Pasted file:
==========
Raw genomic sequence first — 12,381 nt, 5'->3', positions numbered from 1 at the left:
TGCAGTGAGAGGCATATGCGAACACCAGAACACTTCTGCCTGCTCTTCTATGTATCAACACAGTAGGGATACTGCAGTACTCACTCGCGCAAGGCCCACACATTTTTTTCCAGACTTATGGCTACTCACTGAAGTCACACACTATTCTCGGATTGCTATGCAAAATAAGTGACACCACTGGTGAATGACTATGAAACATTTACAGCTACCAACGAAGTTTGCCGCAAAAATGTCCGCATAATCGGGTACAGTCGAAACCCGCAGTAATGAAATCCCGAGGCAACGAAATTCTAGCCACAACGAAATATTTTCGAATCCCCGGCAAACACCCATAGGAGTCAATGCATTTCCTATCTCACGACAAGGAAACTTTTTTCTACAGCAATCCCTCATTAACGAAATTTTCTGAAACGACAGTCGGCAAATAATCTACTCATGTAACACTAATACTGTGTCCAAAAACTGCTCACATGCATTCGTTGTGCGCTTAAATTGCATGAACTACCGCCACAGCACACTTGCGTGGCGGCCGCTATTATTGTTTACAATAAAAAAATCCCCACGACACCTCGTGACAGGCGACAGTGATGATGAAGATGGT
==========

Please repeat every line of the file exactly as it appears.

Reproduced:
Raw genomic sequence first — 12,381 nt, 5'->3', positions numbered from 1 at the left:
TGCAGTGAGAGGCATATGCGAACACCAGAACACTTCTGCCTGCTCTTCTATGTATCAACACAGTAGGGATACTGCAGTACTCACTCGCGCAAGGCCCACACATTTTTTTCCAGACTTATGGCTACTCACTGAAGTCACACACTATTCTCGGATTGCTATGCAAAATAAGTGACACCACTGGTGAATGACTATGAAACATTTACAGCTACCAACGAAGTTTGCCGCAAAAATGTCCGCATAATCGGGTACAGTCGAAACCCGCAGTAATGAAATCCCGAGGCAACGAAATTCTAGCCACAACGAAATATTTTCGAATCCCCGGCAAACACCCATAGGAGTCAATGCATTTCCTATCTCACGACAAGGAAACTTTTTTCTACAGCAATCCCTCATTAACGAAATTTTCTGAAACGACAGTCGGCAAATAATCTACTCATGTAACACTAATACTGTGTCCAAAAACTGCTCACATGCATTCGTTGTGCGCTTAAATTGCATGAACTACCGCCACAGCACACTTGCGTGGCGGCCGCTATTATTGTTTACAATAAAAAAATCCCCACGACACCTCGTGACAGGCGACAGTGATGATGAAGATGGT